MANILA, Philippines --- The country's food exporters are bent on expanding its presence in the European Union (EU), a confederation of 27 member-states and the world's single largest trading body, via its hotel, restaurant and catering (horeca) sector that represents a market worth $97.818 billion in the region's total food and beverage imports in 2010.
Center for International Trade Expositions and Missions (CITEM) Executive Director Rosvi C. Gaetos cited changes in EU's consumption pattern as a boon to Philippine food exports, with the horeca sector expected to continue to expand from the market's increasing preference to dine out or buy takeaway food.
Gaetos pointed out as proof the almost 1.5 million enterprises constituting the EU's horeca sector in
Of that number, over half were restaurants and 43.2 percent were cafés or bars, according to Eurostat, EU's statistical office situated in Luxembourg.
"This EU sector (horeca) presents a key and strategic market for the Philippines' high-value food and beverage products," Gaetos stressed.
EU provides a single frontier for all the food imports of its 27 member-states - Austria, Belgium, Bulgaria, Cyprus, Czech Republic, Denmark, Estonia, Finland, France, Germany, Greece, Hungary, Ireland, Italy, Latvia, Lithuania, Luxembourg, Malta, The Netherlands, Poland, Portugal, Romania, Slovakia, Slovenia, Spain, Sweden and the United Kingdom.
The region, according to EU Ambassador Guy Ledoux, imports from the Philippines 75 percent or P21 billion worth of all its coconut oil requirements, P7.5 billion worth of fishery products and P4.8 billion worth of tropical fruits.
Gaetos, however, sees opportunities for CITEM and its partner, the Department of Agriculture - Agribusiness and Marketing Assistance Service, to further raise the Philippines' share in EU's total imports through the country's participation in Salon de l' Alimentation (SIAL) 2012, the world's second-largest international biennial food fair that draws more than 130,000 trade visitors from 200 countries.
"Slated at the Paris Norde Villepinte on October 21-25, SIAL 2012 will enable the Philippines to showcase its ethnic food flavors and exotic fruits and introduce new SMEs (small and medium enterprises) to the European market and the rest of the world," Gaetos said, citing the support of the DA-AMAS as a co-organizer of the Philippine participation in this event.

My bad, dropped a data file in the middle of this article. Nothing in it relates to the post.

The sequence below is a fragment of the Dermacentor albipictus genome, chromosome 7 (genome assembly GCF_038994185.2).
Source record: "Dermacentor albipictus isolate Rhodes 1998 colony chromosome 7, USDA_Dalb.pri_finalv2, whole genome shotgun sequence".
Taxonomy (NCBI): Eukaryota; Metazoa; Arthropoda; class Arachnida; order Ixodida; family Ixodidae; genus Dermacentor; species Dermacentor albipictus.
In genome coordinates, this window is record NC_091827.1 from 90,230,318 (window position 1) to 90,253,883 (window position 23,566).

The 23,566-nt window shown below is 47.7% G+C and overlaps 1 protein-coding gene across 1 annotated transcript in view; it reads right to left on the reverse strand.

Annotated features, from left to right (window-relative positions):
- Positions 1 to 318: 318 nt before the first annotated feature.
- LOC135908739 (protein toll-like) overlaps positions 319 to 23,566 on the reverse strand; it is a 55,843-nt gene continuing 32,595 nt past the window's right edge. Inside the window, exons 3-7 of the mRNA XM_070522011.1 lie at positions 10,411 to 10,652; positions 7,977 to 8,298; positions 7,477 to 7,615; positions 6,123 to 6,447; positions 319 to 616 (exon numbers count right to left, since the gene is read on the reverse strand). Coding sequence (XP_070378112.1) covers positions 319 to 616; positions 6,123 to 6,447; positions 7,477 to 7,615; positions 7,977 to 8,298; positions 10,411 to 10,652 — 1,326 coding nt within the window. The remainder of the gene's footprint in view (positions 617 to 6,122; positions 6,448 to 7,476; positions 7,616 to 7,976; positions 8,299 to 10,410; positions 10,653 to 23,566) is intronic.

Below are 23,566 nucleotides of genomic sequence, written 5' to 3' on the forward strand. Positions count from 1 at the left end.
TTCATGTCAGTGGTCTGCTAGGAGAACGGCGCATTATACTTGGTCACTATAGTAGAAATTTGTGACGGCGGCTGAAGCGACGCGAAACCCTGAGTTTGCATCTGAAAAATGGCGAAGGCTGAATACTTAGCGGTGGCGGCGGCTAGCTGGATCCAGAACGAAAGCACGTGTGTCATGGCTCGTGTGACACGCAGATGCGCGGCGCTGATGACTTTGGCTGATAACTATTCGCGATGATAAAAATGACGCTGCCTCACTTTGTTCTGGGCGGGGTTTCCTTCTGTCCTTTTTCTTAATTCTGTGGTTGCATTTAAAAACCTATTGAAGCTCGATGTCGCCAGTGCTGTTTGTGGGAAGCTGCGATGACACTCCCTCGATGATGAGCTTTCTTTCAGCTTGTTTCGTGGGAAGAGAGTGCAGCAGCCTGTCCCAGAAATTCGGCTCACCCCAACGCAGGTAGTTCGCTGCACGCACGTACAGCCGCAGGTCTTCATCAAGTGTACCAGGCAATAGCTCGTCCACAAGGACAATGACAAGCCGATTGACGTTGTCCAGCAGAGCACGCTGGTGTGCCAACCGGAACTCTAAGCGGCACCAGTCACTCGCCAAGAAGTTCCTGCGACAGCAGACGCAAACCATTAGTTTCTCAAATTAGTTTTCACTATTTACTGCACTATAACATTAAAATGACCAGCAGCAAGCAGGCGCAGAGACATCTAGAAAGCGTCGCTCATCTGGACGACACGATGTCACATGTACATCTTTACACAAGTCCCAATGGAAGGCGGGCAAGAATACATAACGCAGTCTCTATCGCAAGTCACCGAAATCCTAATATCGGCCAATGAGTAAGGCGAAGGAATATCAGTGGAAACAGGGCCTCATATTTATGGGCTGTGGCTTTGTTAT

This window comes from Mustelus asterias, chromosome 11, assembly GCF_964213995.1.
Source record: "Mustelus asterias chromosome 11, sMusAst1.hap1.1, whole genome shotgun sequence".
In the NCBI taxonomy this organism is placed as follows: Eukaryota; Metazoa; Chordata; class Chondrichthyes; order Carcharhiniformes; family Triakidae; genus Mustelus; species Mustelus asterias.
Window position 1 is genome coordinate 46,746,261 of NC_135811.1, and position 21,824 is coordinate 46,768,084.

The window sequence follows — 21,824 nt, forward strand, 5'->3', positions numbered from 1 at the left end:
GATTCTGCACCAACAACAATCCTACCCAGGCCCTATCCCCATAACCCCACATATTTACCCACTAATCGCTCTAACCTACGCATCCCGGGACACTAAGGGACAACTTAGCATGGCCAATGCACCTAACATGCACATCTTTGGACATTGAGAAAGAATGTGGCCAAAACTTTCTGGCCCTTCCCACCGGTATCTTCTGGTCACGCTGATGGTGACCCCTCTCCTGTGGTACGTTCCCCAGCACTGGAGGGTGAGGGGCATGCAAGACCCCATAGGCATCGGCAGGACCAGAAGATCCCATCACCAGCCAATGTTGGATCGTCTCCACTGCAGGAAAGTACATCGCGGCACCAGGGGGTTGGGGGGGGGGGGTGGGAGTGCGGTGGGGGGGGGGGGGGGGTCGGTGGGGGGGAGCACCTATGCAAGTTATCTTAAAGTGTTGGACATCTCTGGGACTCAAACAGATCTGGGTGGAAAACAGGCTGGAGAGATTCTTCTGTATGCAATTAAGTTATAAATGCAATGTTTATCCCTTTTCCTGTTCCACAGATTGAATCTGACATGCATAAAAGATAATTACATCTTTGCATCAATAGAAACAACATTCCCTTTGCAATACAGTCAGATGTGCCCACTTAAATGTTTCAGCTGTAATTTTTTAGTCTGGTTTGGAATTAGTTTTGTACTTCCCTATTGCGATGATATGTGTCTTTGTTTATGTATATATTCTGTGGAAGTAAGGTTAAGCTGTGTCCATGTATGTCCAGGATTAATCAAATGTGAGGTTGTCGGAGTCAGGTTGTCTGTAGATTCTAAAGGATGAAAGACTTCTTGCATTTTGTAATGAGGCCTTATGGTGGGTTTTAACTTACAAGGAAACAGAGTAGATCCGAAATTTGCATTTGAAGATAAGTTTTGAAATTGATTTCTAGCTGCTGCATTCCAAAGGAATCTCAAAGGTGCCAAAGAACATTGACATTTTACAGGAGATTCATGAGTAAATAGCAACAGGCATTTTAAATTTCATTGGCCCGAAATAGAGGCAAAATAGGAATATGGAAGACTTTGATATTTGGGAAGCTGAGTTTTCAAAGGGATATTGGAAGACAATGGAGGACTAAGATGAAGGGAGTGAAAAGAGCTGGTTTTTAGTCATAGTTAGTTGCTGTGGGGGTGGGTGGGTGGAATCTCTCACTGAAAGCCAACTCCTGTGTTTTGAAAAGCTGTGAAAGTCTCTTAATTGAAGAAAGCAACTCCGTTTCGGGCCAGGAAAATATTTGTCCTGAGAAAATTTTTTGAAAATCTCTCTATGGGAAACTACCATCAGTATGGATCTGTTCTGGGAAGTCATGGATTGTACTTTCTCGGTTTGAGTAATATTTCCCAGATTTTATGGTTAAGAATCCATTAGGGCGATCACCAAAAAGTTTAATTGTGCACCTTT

"Thus, we (CITEM and DA-AMAS) are inviting our food companies, from the large to the small, to join the Philippine delegation and take advantage of Europe's increasing demand for Asian food and ingredients brought about by the growing number of health-conscious consumers and the large ethnic groups residing in wealthy EU economies.
"They include Asian migrants and tourists, and the more than 500,000 EU-based Filipinos, all constituting a huge demand that major retailers in Germany, Belgium, Italy, France and the UK are eager to supply," Gaetos explained.
To house the country's exhibits in SIAL 2012 will be the Philippine Pavilion, featuring fresh, frozen and dried fruits and vegetables, fruit juices and purees, sauces and mixes, and frozen, processed and canned sea food and preserved fish products like sardines, anchovies, mackerel and tuna, among others, thus reinforcing the country's image as a reliable source of 100-percent quality food and ingredients.
Earlier, the United Nations Food and Agricultural Organization projected global food imports to reach a new record of $1.29 trillion in 2011, or 21 percent more than in 2010, which Gaetos cited as more of an opportunity for the Philippines than a problem.
Philippine food exports rose 21 percent during the first four months of the year significantly resulting from aggressive promotion abroad by CITEM, whose overseas campaigns generated total sales of US$87 million in the first half of 2012 alone, with $12.54 million of last year's coming from the outcome of the country's exhibits in ANUGA 2011, a leading international food fair held in Cologne, Germany last October.
As of April 2012, the country's total food export was already $2.57 billion, which Trade Secretary Gregory Domingo attributed partly to the positive impact of the country's participation in overseas fairs.